The Beginning of the End

Subprime lending, along with irresponsible lending practices, is famous for being the reason for the housing bubble. In 2006, $600 billion of subprime loans were originated, most of which were securitized. That year, subprime lending accounted for 23.5 percent of all mortgage originations, according to the Financial Crisis Inquiry Commission report by Stanford Law School.

However, to understand the full scope of the housing and economic collapse of 2008, one has to look back even further. While the crisis occurred in 2008, the dominoes for that collapse were set in place long before the bubble actually burst. 

In 1992, Congress and the President required government-sponsored enterprises (GSEs), Fannie Mae and Freddie Mac, to meet a certain quota in purchasing mortgages from banks and nonbank lenders. This quota required that a certain percentage of the mortgages the GSEs bought had to be approved for borrowers who were at or below the median income in the places where they lived. Such mortgages were termed subprime mortgages.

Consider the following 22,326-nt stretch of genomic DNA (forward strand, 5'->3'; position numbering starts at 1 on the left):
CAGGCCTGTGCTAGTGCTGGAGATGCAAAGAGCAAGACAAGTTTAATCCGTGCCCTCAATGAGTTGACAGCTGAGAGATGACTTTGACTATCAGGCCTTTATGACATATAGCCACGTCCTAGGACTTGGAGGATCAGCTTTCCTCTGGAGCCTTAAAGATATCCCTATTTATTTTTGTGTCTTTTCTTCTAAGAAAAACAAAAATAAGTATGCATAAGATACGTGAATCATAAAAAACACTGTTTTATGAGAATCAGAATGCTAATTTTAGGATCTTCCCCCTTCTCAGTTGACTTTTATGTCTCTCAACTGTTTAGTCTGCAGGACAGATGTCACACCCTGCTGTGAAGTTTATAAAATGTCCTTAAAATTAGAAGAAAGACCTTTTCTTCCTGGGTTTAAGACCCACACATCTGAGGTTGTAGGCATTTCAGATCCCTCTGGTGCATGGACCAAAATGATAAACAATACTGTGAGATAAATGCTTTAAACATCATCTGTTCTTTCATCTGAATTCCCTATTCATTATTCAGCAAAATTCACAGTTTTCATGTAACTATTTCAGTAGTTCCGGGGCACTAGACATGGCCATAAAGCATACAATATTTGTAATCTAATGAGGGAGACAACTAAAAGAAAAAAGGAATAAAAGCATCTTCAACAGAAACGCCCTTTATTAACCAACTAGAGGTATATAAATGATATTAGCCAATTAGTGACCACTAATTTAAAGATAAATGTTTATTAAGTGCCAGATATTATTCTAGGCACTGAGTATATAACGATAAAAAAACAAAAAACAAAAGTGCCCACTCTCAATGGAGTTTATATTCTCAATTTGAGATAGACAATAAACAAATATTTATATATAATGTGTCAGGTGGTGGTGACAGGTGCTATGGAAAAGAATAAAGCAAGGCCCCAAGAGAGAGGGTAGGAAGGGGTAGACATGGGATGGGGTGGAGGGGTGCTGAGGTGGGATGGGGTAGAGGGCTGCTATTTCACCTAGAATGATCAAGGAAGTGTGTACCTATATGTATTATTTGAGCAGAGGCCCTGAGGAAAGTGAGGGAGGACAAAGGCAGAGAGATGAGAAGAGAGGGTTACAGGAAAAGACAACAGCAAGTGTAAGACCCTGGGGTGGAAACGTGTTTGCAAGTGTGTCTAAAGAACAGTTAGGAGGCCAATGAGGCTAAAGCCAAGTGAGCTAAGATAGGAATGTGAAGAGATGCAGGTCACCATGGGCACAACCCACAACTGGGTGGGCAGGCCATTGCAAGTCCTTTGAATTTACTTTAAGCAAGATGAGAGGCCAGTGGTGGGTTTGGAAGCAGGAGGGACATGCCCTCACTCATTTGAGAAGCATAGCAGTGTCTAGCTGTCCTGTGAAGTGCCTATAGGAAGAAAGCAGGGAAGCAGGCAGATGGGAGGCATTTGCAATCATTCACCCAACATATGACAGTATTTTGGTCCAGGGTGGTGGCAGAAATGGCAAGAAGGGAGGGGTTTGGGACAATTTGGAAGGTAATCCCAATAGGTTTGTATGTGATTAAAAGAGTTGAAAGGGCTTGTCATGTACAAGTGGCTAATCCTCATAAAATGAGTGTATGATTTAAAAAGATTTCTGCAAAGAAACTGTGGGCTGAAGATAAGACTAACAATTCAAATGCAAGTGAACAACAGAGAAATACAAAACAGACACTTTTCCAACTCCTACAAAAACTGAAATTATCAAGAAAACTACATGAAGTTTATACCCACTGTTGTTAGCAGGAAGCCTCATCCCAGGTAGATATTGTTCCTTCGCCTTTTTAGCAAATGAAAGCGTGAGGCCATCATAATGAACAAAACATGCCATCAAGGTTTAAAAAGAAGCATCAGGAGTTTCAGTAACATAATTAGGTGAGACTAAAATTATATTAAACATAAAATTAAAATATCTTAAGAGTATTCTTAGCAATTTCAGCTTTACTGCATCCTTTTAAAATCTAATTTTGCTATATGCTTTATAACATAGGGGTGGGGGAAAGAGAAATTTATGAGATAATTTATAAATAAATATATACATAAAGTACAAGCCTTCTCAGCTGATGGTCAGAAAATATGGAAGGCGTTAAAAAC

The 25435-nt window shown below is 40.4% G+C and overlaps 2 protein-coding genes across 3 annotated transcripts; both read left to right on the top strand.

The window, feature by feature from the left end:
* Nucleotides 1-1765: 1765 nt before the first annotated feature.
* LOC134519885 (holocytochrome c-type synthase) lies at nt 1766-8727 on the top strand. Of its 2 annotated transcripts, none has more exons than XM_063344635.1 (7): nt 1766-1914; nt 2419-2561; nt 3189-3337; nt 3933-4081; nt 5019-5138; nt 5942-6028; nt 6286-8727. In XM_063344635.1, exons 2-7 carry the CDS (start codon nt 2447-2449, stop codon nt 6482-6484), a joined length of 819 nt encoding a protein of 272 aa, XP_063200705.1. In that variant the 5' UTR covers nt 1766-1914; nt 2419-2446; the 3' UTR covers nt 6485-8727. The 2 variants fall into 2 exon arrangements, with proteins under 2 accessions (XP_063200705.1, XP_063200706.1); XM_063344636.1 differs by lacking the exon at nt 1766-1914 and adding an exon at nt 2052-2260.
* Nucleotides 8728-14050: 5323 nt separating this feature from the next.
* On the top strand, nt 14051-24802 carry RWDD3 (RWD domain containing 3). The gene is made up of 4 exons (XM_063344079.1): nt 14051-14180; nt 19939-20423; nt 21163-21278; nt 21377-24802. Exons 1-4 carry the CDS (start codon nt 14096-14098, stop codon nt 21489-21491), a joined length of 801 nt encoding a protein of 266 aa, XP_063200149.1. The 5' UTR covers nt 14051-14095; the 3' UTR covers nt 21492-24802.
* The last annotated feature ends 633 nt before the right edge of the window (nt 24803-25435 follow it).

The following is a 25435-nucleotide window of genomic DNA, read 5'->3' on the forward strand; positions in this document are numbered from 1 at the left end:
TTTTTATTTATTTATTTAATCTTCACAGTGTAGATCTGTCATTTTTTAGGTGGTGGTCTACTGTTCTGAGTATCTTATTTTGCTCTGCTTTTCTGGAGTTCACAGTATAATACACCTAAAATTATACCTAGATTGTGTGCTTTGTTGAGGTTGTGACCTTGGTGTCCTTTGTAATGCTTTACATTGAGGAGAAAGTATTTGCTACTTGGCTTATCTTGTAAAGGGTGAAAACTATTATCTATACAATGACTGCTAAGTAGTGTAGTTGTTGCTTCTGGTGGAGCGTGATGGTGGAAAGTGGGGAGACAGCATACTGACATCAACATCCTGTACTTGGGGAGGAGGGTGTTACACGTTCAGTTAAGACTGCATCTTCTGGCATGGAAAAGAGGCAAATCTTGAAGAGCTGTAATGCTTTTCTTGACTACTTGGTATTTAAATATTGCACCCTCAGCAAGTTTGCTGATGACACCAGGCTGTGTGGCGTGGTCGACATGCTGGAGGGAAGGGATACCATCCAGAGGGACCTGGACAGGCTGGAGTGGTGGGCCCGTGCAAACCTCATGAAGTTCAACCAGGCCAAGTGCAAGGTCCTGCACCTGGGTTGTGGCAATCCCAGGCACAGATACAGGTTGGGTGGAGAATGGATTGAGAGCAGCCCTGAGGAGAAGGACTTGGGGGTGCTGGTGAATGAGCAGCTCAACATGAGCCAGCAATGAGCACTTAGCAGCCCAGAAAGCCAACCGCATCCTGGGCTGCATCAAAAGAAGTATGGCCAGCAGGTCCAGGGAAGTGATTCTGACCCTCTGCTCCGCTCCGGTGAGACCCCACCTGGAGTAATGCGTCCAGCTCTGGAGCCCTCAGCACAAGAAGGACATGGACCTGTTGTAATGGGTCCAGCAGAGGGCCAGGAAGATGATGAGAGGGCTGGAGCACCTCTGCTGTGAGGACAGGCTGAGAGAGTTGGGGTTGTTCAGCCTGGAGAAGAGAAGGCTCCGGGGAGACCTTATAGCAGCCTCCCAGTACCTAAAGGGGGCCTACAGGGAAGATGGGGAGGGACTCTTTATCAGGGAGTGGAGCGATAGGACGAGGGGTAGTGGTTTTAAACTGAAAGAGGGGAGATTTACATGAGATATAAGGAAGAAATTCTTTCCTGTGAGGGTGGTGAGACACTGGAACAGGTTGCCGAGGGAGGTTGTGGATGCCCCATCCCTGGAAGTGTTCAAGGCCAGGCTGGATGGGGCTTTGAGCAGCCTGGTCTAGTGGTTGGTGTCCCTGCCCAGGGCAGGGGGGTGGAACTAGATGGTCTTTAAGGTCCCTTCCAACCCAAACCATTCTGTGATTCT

The GSEs’ quota was 30 percent at the beginning, but the Department of Housing and Urban Development (HUD) was eventually given authority to adjust that number, and over time, HUD increased it. By 2008, just before the financial crisis, 56 percent of the loans the GSEs bought had to be made to people who were at or below median income. However, it is difficult to find prime mortgages when buying mortgages that are made to people below median income.

Due to these challenges, Fannie and Freddie had to make a change. Peter J. Wallison was former White House Counsel under President Ronald Reagan and served as General Counsel of the U.S. Treasury Department from 1981 to 1985. Currently an Arthur F. Burns Fellow in Financial Policy Studies at the American Enterprise Institute, Wallison explains that, under this quota, Fannie and Freddie had to reduce their underwriting standards.